11:15 - 11:30J. Jelenc, J. Jelenc (Iskra Medical d.o.o., 1000 Ljubljana, Slovenia), D. Miklavčič, A. Maček Lebar (University of Ljubljana, Faculty of Electrical Engineering, 1000 Ljubljana, Slovenia)
Low-Frequency Ultrasound in vitro: Experimental System and Ultrasound-Induced Changes of Cell Morphology 
Ultrasound can temporary or permanently increase the membrane’s permeability for molecules that would otherwise be unable to enter the cell. Temporary changes are called sonoporation and can be used to introduce foreign material to the cell interior. Permanent increase of cell membrane permeability causes cell death that can be used for water purification, waste water treatment, ballast water treatment in shipping, food production process, to name just few. To study these effects in an in vitro setting, we have built a custom low-frequency ultrasound experimental system based on an ultrasound transducer submerged in a water bath. Ultrasound pressure is one of the most important parameters in such a system. Using a hydrophone we have evaluated the ultrasound pressure in the waterbath with or without an ultrasound absorbing material lining the bath walls. To gain knowledge of ultrasound spatial and temporal distribution inaccessible by conventional hydrophone measurement, we built a finite-element model of the system. We now have a low-frequency ultrasound experiment system with known and controllable ultrasound pressure.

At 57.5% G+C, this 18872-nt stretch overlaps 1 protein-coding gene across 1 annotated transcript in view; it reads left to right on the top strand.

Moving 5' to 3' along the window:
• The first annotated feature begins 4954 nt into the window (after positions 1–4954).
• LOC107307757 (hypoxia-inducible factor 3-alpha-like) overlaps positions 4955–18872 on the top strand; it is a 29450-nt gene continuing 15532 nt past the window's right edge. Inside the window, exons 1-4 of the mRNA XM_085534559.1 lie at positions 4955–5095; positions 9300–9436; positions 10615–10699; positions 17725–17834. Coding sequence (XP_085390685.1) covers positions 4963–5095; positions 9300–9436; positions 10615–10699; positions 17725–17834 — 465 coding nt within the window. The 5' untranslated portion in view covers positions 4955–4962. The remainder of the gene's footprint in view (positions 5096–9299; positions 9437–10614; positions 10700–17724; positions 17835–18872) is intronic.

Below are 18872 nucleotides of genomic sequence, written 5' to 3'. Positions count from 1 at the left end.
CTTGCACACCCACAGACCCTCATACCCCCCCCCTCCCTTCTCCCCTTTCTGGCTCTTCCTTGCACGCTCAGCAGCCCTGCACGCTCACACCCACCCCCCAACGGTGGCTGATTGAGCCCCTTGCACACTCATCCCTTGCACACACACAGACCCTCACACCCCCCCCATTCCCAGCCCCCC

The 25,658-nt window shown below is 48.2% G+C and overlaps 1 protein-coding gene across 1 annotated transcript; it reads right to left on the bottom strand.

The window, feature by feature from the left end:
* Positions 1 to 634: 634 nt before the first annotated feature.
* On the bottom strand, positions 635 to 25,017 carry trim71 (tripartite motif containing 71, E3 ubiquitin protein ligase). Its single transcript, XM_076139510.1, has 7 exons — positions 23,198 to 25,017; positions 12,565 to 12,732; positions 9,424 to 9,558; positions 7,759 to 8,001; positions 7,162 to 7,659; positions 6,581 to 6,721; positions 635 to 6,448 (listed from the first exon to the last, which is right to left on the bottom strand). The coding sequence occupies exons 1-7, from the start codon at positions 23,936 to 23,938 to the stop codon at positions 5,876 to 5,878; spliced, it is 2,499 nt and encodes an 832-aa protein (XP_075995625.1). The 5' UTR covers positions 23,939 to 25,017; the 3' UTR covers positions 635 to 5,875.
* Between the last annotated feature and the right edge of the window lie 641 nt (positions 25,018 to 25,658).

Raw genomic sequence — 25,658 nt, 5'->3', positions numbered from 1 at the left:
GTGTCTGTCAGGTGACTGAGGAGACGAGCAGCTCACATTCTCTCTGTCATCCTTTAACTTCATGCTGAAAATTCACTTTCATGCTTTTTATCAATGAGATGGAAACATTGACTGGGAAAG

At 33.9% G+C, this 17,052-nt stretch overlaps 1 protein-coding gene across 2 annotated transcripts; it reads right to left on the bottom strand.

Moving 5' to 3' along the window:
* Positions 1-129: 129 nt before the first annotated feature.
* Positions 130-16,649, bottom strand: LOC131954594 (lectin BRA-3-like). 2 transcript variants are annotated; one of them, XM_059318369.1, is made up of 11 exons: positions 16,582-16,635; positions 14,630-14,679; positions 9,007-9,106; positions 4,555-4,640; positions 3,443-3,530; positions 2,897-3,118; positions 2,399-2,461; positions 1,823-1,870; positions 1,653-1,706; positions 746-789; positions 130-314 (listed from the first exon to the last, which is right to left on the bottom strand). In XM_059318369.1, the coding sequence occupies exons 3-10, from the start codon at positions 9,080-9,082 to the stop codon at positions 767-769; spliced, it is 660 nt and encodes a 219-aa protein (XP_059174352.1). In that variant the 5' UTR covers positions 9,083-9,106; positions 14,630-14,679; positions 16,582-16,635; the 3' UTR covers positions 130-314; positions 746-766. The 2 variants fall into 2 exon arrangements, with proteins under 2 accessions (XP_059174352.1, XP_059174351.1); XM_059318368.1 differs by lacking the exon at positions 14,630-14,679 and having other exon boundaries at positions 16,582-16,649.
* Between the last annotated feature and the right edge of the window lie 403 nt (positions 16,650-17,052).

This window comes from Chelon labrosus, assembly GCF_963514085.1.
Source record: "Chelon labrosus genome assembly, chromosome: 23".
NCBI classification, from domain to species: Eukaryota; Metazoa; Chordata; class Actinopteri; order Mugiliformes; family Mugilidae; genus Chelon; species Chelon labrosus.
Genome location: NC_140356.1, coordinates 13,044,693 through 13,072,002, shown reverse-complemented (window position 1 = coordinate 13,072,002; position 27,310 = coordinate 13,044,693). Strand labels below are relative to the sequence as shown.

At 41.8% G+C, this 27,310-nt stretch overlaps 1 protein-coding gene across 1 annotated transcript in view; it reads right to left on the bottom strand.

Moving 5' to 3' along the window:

11:30 - 11:45I. Tomašić (Jožef Stefan Institute, Ljubljana, Slovenia), A. Rashkovska, M. Depolli (Jozef Stefan Institute, Ljubljana, Slovenia)
Using Hadoop MapReduce in a Multicluster Environment 
Hadoop MapReduce has become one of the most popular tools for processing and generating large datasets, mostly because it allows users to build complex distributed programs using a very simple model. For storing and retrieving the data, Hadoop MapReduce relies primarily on Hadoop Distributed File System (HDFS), which is normally installed on a cluster of computers. When the cluster becomes undersized it can be scaled by adding new computers and storage devices but it can also be extended by resources on another computer cluster. In this paper we present a utilization of MapReduce paradigm on multicluster Hadoop installation extended across two clusters, connected over the Internet. The specific networking parameters and MapReduce configuration parameters needed for a multicluster installation are presented. We have benchmarked a single and dual cluster installation with the same networking and configuration parameters. The benchmark results are presented and compared for the purpose of evaluating the efficiency of multicluster MapReduce utilization.